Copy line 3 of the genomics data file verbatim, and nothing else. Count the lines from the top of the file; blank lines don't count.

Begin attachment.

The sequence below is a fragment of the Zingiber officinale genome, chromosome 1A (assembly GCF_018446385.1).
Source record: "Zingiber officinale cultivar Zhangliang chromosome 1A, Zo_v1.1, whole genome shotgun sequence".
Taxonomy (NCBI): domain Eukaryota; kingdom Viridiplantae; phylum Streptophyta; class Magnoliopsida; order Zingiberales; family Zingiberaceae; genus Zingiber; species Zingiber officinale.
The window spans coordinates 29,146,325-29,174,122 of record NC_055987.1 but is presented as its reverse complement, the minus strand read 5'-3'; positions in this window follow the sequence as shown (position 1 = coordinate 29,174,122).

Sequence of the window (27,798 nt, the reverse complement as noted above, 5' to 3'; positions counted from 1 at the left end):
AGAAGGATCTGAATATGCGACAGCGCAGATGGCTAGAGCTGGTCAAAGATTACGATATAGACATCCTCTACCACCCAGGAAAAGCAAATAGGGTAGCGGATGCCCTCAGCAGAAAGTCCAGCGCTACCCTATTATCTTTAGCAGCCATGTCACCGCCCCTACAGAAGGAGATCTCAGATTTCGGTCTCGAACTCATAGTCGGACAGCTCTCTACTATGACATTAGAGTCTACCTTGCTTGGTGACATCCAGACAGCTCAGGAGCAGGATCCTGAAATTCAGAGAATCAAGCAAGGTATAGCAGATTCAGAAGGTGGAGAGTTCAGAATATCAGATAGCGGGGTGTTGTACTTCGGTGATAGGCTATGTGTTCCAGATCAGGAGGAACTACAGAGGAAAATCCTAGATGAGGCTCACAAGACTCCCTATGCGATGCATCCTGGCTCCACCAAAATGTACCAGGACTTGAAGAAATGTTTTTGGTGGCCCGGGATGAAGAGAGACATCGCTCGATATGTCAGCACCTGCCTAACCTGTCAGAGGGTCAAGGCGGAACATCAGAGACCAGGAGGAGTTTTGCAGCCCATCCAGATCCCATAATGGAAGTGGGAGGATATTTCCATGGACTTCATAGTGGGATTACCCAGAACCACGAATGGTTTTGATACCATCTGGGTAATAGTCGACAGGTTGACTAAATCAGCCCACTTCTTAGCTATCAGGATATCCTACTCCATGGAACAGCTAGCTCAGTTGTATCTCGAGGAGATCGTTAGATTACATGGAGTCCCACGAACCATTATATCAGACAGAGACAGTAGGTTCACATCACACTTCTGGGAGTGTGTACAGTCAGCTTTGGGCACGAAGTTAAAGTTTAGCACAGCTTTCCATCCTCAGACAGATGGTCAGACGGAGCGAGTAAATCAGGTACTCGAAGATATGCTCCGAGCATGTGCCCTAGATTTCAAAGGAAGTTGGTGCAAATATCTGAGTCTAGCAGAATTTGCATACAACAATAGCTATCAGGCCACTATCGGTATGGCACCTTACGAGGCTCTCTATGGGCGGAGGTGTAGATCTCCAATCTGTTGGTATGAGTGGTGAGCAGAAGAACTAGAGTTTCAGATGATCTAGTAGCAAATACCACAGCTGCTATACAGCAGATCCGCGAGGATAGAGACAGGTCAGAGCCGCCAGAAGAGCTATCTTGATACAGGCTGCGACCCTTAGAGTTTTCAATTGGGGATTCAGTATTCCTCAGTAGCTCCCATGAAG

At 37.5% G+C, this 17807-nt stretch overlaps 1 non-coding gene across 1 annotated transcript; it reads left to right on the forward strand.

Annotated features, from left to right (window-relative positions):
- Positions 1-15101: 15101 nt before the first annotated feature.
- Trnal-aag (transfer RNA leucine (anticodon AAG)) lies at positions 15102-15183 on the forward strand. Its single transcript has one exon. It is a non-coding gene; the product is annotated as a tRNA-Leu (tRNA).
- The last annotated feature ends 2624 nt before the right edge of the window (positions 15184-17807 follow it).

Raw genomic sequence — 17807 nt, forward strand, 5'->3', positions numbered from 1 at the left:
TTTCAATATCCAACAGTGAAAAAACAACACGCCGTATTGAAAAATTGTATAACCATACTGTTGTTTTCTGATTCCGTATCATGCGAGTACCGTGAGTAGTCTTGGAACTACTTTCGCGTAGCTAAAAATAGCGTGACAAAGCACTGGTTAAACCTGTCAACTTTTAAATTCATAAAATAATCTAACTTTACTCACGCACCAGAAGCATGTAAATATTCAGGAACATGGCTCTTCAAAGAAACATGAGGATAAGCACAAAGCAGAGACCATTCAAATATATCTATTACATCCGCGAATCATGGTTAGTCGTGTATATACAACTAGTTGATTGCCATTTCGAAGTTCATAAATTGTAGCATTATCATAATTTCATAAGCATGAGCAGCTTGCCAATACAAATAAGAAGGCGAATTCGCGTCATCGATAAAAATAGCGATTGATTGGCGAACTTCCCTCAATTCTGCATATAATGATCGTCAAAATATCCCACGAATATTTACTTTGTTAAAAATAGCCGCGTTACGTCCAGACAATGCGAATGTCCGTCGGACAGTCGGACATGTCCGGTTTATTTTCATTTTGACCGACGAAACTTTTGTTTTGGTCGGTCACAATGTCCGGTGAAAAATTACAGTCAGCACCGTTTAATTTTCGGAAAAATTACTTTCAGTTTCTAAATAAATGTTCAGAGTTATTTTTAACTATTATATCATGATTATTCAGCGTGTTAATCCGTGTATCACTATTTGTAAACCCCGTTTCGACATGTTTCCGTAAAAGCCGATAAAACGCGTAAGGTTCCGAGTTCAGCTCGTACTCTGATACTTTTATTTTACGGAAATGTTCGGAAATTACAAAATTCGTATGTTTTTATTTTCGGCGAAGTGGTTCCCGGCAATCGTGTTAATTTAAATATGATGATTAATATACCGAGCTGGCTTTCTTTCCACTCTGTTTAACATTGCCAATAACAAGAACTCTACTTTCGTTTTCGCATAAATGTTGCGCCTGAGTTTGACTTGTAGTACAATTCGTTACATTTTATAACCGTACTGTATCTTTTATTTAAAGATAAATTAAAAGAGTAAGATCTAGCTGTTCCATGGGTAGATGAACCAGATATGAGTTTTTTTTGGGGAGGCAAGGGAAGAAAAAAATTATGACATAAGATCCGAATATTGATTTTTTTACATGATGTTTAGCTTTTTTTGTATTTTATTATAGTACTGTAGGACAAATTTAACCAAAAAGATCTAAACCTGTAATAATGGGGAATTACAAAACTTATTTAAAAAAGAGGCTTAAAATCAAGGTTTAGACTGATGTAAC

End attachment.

Taxonomy (NCBI): domain Eukaryota; kingdom Viridiplantae; phylum Streptophyta; class Magnoliopsida; order Zingiberales; family Zingiberaceae; genus Zingiber; species Zingiber officinale.